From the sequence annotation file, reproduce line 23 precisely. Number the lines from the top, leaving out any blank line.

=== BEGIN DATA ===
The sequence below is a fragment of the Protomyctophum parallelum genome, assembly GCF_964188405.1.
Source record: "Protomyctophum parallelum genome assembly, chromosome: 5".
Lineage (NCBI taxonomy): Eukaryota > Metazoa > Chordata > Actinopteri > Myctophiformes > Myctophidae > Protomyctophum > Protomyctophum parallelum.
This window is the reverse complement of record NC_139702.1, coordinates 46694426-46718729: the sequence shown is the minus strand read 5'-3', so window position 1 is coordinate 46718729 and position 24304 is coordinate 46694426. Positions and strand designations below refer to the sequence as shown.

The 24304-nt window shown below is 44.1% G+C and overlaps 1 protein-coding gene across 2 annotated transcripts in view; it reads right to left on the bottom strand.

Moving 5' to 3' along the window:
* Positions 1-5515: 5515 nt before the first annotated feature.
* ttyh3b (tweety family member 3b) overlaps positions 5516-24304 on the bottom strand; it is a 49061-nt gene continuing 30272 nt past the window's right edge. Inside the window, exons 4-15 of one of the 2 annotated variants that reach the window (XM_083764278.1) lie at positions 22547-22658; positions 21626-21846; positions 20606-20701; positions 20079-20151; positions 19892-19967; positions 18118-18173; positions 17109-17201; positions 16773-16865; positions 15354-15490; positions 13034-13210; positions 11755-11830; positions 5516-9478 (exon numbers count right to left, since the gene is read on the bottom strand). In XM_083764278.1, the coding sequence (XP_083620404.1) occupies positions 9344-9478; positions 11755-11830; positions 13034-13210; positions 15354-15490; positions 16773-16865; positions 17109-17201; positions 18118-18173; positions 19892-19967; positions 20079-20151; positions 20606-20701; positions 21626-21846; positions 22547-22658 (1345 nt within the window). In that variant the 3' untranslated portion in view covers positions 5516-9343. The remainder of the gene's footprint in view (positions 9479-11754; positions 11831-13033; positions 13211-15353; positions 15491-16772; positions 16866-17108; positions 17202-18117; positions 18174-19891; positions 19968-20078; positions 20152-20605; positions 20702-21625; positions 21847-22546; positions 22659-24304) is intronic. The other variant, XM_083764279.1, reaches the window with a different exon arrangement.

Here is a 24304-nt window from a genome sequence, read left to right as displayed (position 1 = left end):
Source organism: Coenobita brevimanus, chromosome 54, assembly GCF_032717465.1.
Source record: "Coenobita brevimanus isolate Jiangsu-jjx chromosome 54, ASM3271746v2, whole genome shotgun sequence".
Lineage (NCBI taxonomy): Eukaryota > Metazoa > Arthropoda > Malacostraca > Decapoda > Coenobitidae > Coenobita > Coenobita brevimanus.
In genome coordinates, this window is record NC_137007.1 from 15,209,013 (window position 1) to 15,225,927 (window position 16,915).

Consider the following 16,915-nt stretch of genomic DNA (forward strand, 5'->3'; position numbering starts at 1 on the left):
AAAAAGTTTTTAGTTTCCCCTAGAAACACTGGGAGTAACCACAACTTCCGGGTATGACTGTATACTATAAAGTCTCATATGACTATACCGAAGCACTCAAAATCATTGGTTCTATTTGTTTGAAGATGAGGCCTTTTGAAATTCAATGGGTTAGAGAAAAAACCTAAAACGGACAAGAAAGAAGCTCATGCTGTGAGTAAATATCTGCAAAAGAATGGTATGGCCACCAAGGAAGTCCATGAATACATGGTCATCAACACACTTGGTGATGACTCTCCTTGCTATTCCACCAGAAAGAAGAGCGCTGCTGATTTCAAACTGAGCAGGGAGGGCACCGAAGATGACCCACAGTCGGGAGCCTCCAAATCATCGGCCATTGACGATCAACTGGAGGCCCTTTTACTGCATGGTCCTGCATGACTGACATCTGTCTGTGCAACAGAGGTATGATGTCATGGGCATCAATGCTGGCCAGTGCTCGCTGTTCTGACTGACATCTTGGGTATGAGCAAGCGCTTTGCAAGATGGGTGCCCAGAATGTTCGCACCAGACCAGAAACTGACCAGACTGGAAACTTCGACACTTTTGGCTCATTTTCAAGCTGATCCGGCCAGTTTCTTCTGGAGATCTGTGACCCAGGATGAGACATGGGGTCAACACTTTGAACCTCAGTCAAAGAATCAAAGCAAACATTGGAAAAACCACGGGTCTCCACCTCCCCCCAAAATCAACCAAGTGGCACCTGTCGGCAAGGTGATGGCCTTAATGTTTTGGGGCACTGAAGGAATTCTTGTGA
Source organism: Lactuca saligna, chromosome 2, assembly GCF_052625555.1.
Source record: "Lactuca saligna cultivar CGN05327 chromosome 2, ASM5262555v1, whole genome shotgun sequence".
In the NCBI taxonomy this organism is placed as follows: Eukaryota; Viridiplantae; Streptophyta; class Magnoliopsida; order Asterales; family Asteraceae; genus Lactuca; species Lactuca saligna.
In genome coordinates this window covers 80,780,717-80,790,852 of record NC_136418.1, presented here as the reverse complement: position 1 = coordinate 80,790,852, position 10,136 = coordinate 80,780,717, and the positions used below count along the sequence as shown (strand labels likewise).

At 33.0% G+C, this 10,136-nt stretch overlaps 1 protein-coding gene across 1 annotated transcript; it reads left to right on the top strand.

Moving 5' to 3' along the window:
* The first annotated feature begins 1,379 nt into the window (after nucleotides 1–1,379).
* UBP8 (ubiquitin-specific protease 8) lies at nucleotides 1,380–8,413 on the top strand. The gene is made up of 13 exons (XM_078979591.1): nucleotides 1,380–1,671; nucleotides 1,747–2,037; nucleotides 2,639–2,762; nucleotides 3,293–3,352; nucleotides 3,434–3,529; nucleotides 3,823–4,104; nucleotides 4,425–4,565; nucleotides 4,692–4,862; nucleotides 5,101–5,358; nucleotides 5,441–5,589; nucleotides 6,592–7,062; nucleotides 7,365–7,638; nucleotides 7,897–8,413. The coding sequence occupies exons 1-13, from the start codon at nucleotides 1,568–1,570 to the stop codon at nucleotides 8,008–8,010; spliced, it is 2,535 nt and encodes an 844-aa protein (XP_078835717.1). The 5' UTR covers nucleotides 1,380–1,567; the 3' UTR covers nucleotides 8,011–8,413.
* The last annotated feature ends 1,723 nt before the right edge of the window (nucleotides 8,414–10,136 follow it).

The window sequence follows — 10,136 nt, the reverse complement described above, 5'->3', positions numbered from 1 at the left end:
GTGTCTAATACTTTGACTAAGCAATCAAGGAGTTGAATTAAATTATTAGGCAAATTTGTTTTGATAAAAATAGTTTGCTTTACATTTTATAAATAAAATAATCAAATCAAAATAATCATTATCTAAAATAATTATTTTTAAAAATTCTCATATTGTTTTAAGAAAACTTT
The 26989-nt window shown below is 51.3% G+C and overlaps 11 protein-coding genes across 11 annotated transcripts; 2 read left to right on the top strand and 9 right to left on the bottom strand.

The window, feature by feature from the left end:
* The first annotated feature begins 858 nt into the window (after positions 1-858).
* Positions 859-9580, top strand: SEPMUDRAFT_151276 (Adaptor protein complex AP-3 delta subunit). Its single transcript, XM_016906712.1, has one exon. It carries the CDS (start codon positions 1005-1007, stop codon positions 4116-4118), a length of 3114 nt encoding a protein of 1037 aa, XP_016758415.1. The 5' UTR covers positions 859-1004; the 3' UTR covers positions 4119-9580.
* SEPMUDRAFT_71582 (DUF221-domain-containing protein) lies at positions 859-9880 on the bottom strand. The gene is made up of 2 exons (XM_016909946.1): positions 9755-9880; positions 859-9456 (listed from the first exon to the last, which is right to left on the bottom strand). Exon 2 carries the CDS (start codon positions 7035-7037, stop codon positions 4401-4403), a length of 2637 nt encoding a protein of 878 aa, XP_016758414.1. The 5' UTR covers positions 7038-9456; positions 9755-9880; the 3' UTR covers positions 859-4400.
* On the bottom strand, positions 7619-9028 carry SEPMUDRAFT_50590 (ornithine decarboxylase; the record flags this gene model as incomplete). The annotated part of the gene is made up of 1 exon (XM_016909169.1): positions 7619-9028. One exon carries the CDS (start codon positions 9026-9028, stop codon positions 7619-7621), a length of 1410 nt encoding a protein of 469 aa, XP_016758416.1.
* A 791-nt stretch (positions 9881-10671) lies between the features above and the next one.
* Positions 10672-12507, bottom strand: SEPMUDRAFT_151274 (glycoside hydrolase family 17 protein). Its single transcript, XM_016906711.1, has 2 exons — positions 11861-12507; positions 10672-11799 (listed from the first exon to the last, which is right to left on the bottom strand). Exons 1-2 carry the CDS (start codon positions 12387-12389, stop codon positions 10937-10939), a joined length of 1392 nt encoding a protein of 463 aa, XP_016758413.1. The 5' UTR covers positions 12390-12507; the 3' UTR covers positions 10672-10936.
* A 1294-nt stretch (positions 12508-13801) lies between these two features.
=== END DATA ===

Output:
* UBP8 (ubiquitin-specific protease 8) lies at nucleotides 1,380–8,413 on the top strand. The gene is made up of 13 exons (XM_078979591.1): nucleotides 1,380–1,671; nucleotides 1,747–2,037; nucleotides 2,639–2,762; nucleotides 3,293–3,352; nucleotides 3,434–3,529; nucleotides 3,823–4,104; nucleotides 4,425–4,565; nucleotides 4,692–4,862; nucleotides 5,101–5,358; nucleotides 5,441–5,589; nucleotides 6,592–7,062; nucleotides 7,365–7,638; nucleotides 7,897–8,413. The coding sequence occupies exons 1-13, from the start codon at nucleotides 1,568–1,570 to the stop codon at nucleotides 8,008–8,010; spliced, it is 2,535 nt and encodes an 844-aa protein (XP_078835717.1). The 5' UTR covers nucleotides 1,380–1,567; the 3' UTR covers nucleotides 8,011–8,413.